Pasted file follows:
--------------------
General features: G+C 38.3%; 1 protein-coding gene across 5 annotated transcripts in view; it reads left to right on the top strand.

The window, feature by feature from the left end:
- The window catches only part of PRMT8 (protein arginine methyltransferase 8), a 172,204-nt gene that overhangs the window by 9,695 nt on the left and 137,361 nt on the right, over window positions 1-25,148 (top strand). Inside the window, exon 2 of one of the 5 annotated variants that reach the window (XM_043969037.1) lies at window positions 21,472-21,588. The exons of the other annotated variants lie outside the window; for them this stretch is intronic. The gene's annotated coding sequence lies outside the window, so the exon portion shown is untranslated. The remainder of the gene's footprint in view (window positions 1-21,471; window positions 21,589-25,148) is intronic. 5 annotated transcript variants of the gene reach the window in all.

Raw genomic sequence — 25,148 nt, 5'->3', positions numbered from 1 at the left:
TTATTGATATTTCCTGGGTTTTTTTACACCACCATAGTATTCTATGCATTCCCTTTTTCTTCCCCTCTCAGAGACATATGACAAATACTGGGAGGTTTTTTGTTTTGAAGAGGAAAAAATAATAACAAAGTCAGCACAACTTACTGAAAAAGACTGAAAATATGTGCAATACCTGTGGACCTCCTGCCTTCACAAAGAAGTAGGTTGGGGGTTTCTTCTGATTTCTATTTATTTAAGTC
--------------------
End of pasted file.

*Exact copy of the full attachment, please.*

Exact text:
General features: G+C 38.3%; 1 protein-coding gene across 5 annotated transcripts in view; it reads left to right on the top strand.

The window, feature by feature from the left end:
- The window catches only part of PRMT8 (protein arginine methyltransferase 8), a 172,204-nt gene that overhangs the window by 9,695 nt on the left and 137,361 nt on the right, over window positions 1-25,148 (top strand). Inside the window, exon 2 of one of the 5 annotated variants that reach the window (XM_043969037.1) lies at window positions 21,472-21,588. The exons of the other annotated variants lie outside the window; for them this stretch is intronic. The gene's annotated coding sequence lies outside the window, so the exon portion shown is untranslated. The remainder of the gene's footprint in view (window positions 1-21,471; window positions 21,589-25,148) is intronic. 5 annotated transcript variants of the gene reach the window in all.

Raw genomic sequence — 25,148 nt, 5'->3', positions numbered from 1 at the left:
TTATTGATATTTCCTGGGTTTTTTTACACCACCATAGTATTCTATGCATTCCCTTTTTCTTCCCCTCTCAGAGACATATGACAAATACTGGGAGGTTTTTTGTTTTGAAGAGGAAAAAATAATAACAAAGTCAGCACAACTTACTGAAAAAGACTGAAAATATGTGCAATACCTGTGGACCTCCTGCCTTCACAAAGAAGTAGGTTGGGGGTTTCTTCTGATTTCTATTTATTTAAGTC